Injection Test: What are Primary and Secondary Injection Tests?

Every circuit breaker has a trip unit for the protection of the device upon detecting overcurrent. Trip units allow accommodation of load circuit and use field interchangeable rating plugs. However, these units may become faulty, and overcurrent protective devices may fail at some point. To maintain the reliability and safety of such systems, you must execute well-planned injection tests in these air circuit breakers.

Injection Testing for Circuit Breakers

Many electricians use injection testing to check the characteristics of protective devices, including protective relays, power transformers, etc. For the circuit breakers, you can make use of the same injection test sets. You will conduct this test regarding tripping timeinsulation capacity, resistance, operational behavior, etc.

There are two types of commonly done Injection Test sets. 

Injection Testing

Primary Injection Testing

Primary current injection testing is a detailed analysis of the system that takes time. You can test both solid-state trip units and electromagnetic trip units through a primary injection test. In addition to trip units, you can test a low voltage circuit breaker through this method. It can verify that you have connected the sensors and wirings properly.

Though it is a beneficial method, yet it has one major drawback. That is, you can test only one phase at a time and detect no polarity problems. You have to test all the wirings separately with Polarity Test.

However, primary injection testing also requires more money and is an expensive maintenance program. The price is because it used large testing equipment, time-consuming single-phase tests, and proper circuit breaker removal. Therefore, the maintenance prices go up when all these steps are incorporated.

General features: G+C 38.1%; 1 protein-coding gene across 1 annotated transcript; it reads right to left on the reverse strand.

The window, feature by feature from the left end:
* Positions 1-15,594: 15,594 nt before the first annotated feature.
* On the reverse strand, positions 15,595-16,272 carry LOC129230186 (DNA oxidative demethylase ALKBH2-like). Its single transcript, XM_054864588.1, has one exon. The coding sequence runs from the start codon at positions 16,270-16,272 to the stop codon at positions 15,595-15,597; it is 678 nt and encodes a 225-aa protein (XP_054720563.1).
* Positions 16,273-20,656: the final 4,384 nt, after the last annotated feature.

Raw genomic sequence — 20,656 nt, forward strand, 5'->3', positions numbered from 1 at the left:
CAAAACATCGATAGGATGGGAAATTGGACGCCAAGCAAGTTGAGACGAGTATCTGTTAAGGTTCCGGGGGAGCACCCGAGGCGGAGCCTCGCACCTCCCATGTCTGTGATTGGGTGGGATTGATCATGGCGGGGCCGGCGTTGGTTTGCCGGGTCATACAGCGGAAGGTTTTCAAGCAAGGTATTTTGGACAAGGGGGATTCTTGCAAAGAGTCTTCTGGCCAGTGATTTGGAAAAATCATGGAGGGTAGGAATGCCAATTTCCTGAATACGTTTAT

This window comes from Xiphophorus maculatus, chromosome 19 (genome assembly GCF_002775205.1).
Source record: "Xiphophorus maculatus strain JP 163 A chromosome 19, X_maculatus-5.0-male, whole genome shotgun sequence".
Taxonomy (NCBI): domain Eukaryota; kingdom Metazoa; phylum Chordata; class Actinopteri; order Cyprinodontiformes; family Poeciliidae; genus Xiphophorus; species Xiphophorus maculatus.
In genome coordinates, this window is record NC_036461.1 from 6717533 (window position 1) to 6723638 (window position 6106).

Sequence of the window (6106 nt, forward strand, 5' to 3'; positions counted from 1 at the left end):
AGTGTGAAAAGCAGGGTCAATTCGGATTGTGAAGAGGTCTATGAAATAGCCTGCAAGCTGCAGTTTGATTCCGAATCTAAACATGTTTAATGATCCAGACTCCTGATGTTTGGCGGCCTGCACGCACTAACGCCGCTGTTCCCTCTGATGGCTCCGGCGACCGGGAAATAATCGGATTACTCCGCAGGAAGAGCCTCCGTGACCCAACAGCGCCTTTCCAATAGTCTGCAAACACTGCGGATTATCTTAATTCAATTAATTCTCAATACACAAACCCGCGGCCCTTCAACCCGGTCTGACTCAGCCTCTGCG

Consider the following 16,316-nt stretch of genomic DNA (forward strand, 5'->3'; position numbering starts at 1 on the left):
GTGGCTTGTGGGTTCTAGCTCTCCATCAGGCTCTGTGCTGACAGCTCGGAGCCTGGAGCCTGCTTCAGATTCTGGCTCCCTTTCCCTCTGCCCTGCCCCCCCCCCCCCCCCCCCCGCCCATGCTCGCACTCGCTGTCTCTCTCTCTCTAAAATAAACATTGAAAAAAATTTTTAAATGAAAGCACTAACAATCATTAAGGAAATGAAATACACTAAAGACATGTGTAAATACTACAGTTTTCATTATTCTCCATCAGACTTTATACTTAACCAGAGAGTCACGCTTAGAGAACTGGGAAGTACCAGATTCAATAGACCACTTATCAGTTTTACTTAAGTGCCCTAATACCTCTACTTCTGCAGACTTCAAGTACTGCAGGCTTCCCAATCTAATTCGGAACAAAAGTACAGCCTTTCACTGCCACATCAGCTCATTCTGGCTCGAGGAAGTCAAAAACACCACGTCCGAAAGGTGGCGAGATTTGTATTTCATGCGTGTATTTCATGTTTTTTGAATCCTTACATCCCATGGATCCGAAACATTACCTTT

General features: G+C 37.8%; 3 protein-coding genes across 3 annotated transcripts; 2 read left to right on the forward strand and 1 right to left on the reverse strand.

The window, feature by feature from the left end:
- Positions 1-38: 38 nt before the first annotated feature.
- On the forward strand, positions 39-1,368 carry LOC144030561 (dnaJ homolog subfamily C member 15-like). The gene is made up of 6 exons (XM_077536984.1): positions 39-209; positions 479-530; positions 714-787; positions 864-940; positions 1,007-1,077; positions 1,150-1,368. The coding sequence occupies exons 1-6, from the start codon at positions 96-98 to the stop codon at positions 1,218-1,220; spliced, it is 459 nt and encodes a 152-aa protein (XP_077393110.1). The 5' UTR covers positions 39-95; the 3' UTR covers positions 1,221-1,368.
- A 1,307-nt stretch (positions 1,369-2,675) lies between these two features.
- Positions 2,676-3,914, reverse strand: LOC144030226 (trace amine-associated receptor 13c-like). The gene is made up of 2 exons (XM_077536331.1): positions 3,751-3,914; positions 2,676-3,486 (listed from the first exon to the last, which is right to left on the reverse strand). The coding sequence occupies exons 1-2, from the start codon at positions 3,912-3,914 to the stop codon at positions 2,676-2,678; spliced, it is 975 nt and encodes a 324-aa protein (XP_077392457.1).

In most cases, you also need to occasionally follow the primary injection test sets with a secondary one.

Secondary Injection Testing

On the other hand, you can only conduct the secondary current injection test on the solid-state trip units. Hence, you cannot perform this test on molded case circuit breakers or older ones. In secondary current injection testing, you inject a three-phase current into the trip unit. This allows you to verify the trip unit polarities at the same time. 

However, one major drawback of this testing is that you can inspect only the trip unit logic and the system’s wiring. Unlike primary tests, you cannot check all the current-carrying components at a time. This fact gives an edge to the primary injection test sets over the secondary one.

Suppose either test fails and you detect anomalies in the functionality. In that case, you have to change the trip unit as soon as possible and mark it as defective. 

Why Do we Primary & Secondary Injection Tests?

Due to the following reasons, you may want to use Injection Test Sets over a specific period.

  • For personal protection; It is vital to maintain the trip unit logic. If the device cannot trip within the given time, it may cause arc flashes and electrical fires. As a result, it may damage your assets, and your life will be in danger.
  • For device protection; Again, if the device cannot trip with a given time, it will damage the equipment downstream more than you expect.